The ‘War of Words’

01/04/16

The ‘War of Words’

I spent this morning reading articles on a very popular lesbian/queer website. It was addicting. One article led to another, and then another, and I suddenly realized that it was very nearly noon, and I had spent nearly three hours drinking coffee and reading, putting off the chores that I needed to do yesterday. More significantly, I had taken a large portion of that time reading the reader comments associated with those articles.

And this is where we will begin.

What I had wandered into, on that last essay, the one that had eaten up so much of my time, was a ‘War of Words’ from one very small group of readers towards, well, frankly, nearly everyone else. There were over two hundred comments on this essay that had been written by a staff member of this lesbian/queer website, an essay in which she told of her ‘coming out’ as a ‘lesbian’ only after she’d been married for a number of years and had had two children. There were quite a number of comments praising the essayist for the telling of her ‘coming out,’ for the bravery she’d displayed for having the strength to divorce her husband and live her ‘true’ life, with similar shared stories from a number of women who’d found themselves in that very same ‘closet,’ and had acknowledged, late, that they were, indeed, attracted to women.

Too late, apparently, for some (okay, a very small number- like, maybe, three) readers. And the following is what had started the ‘war.’

One reader was incensed that the essayist had the audacity to proclaim herself a ‘lesbian,’ especially after having been married and having children. The reader, presenting as a self-proclaimed ‘gold star’ lesbian, a woman who’d never slept with a man, had never been attracted to men, and most certainly, would absolutely never have children, took offense with the author’s use of the word ‘lesbian.’ The rift was based on the reader’s contention that the author absolutely could not be a ‘lesbian,’ that she was, frankly, anything but, though, more specifically, she was, in the least, ‘bisexual.’

That was the first shot fired. The argument lit up the thread as other readers got involved, and the original poster of the contentious remarks took offense to their defense of the writer, responding by becoming a typical internet troll, with comments spinning down, rather quickly, into inflaming remarks intended to wound those defenders, the readers, the website itself.

I read through them all, the ‘fors’ (those readers siding with the author’s use of the word) and the scant (though verbose) ‘againsts,’ with a feeling of deja’ vu. I have heard this argument before, in all its rage and glory over (too) many years (ahh, but with age comes wisdom, Grasshopper), and I have found myself leaning towards the ‘fors.’ That’s not why we’re here, though.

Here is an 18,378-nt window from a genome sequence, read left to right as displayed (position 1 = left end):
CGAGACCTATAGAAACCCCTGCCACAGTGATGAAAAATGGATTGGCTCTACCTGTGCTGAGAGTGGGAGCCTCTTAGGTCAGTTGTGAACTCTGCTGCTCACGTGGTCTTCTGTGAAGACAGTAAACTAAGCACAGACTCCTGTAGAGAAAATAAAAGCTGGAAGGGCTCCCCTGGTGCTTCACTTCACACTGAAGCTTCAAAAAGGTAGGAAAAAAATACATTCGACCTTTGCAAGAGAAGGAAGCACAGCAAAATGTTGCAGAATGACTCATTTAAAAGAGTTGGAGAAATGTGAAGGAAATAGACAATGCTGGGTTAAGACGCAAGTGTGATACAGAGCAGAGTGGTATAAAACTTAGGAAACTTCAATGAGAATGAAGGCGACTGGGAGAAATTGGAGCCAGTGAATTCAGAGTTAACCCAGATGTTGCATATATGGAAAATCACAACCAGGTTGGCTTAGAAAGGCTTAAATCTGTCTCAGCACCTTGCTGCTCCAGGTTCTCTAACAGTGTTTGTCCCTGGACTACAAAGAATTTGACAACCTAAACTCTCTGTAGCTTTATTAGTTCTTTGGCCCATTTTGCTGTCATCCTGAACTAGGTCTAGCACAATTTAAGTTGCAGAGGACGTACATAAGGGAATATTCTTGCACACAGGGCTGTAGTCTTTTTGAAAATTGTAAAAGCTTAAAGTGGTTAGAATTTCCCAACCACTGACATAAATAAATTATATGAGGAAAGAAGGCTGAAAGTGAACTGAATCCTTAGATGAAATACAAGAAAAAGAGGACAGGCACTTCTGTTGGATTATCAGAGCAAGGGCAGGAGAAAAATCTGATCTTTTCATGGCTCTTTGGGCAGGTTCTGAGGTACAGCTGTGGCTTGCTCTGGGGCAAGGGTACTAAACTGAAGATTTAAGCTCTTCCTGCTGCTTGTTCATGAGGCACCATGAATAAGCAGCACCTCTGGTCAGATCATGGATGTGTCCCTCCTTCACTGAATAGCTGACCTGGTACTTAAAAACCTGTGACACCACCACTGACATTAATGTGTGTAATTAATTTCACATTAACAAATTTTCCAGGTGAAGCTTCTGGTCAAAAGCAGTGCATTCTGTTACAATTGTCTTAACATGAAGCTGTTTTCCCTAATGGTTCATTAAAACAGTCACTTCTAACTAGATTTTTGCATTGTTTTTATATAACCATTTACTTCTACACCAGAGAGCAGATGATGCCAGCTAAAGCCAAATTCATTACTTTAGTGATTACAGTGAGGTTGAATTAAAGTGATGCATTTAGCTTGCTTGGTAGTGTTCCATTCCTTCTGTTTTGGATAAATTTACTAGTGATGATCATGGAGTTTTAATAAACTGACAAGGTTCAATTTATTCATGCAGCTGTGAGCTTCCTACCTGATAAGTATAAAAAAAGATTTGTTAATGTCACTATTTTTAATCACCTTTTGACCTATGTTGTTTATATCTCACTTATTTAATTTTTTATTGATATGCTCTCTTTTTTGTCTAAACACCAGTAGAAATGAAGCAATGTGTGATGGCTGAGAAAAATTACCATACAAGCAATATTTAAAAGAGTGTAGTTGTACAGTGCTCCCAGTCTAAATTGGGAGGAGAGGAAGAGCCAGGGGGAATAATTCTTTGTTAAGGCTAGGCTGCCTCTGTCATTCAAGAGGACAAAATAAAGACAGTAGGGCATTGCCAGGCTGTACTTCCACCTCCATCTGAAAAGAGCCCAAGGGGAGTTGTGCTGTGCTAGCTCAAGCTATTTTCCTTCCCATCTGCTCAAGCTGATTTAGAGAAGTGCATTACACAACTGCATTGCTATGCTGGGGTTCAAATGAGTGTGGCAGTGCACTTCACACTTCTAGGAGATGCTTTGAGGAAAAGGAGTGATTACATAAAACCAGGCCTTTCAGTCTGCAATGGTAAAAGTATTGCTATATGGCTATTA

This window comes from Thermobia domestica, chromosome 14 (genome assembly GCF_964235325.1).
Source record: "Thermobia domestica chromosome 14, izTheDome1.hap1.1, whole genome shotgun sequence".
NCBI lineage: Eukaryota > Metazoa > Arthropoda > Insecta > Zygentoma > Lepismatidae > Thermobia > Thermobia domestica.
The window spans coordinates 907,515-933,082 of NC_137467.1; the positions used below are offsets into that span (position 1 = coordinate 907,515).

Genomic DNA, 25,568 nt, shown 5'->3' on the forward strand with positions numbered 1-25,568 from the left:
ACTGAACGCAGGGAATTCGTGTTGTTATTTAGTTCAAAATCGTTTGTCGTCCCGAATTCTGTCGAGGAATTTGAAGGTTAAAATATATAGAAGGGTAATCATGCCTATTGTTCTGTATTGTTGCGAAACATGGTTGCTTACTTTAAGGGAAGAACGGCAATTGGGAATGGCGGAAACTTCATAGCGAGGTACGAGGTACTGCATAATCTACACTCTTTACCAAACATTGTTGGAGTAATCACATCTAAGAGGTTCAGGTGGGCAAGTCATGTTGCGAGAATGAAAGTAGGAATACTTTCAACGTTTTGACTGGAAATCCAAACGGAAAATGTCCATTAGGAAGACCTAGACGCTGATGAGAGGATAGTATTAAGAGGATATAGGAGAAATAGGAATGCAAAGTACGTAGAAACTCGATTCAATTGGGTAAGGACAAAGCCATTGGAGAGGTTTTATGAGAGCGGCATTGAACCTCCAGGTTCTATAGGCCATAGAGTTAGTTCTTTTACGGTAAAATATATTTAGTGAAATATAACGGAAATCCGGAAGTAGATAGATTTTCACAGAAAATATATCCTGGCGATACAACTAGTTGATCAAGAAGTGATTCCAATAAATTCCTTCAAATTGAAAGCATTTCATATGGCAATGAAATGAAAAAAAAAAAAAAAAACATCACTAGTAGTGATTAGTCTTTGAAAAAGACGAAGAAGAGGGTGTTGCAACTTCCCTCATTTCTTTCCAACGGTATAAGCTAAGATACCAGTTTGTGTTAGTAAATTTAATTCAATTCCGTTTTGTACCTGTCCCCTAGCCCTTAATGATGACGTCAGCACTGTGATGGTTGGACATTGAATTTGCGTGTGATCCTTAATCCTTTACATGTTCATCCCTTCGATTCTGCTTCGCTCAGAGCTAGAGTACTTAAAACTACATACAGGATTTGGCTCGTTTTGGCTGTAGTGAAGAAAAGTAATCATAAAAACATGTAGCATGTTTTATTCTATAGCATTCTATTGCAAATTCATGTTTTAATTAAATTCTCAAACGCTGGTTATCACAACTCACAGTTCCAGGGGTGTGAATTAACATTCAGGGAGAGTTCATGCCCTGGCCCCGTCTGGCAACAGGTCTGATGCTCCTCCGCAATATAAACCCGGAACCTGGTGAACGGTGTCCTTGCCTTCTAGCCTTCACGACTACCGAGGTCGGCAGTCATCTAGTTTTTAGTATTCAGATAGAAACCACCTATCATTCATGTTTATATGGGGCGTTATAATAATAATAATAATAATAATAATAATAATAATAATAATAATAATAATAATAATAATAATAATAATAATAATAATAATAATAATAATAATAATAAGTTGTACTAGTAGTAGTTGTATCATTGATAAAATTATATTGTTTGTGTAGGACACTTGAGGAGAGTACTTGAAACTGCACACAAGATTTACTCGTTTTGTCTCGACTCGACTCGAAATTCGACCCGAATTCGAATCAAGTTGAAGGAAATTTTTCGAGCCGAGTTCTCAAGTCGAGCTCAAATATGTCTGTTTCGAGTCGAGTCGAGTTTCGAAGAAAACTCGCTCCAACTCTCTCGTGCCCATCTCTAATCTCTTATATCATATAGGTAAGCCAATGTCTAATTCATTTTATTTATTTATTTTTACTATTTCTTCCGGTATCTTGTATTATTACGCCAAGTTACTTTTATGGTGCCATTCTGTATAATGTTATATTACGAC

What struck me today, in thinking about what I’d read as I tended to my chores, is that I have heard this argument with regards to not being ‘ideal,’ or ‘gold-star,’ in a far different context and with far different words. The intent to ‘make less than,’ to diminish, though, was the same.

Bisexual.

Mudblood.

Okay, say what you will, but think about it. All right, yes, here is yet another lesbian making a Harry Potter reference, but in their individual contexts, the two words invoke the same visceral meaning. The ‘gold star’ lesbian used the word ‘bisexual’ as a slur towards a woman who was, for whatever reason(s), late in declaring her love of/for women, her lesbianism. The ‘gold star’ lesbian seemingly believed that including women who have had sex with men, have married men, have had children with men, would somehow dilute her own lesbianism in some (undefined) way. That belief in dilution is the same as the Slytherin House residents believing that ‘mudbloods’ dilute their wizard gene pool, and thus, their ‘power.’ In any case, the ‘bisexuals,’ the ‘mudbloods,’ must be dealt with, declared persona-non-grata, before they diminish the respective groups’ ‘powers.’

I call ‘bullshit.’

First, and foremost, the bigger we are, the stronger we are, the louder we are. The war on queers is heating up heading into the 2016 elections, and we need all the help we can get. Divisiveness amongst ourselves is not going to help further our causes. Remember, the Battle at Hogwarts was won because those loyal to all that was ‘right and good’ fought together, they didn’t splinter into self-satisfying exclusive groups that only defended themselves and no one else. It was ‘all for one and one for all,’ and dammit, that’s how we should be.

I am a full-blooded, warm-blooded, ‘gold star’ lesbian. I have known, all along, that I liked girls, that I love women, and I never faltered from that path. My journey has not been easy, but I also do not believe that ‘Life’ has been any easier for the women who did not, or could not, for whatever reason, or reasons, acknowledge their love for women, their true ‘essence,’ until later in their lives. I have shared my path with several of these women, and I can assure you that their struggle is real, that it can be painful to the point of anguish, and that it should never be discounted as less than it is just because it involves the opposite sex.

I will gladly welcome into this Life any woman who loves women. I will not fault you or penalize you for being late. It is your strength and resilience in getting here that I admire and respect, purely because you survived the trip.

You have the unencumbered right to live your truth. After all, you might well be the ‘brightest’ lesbian of your generation…

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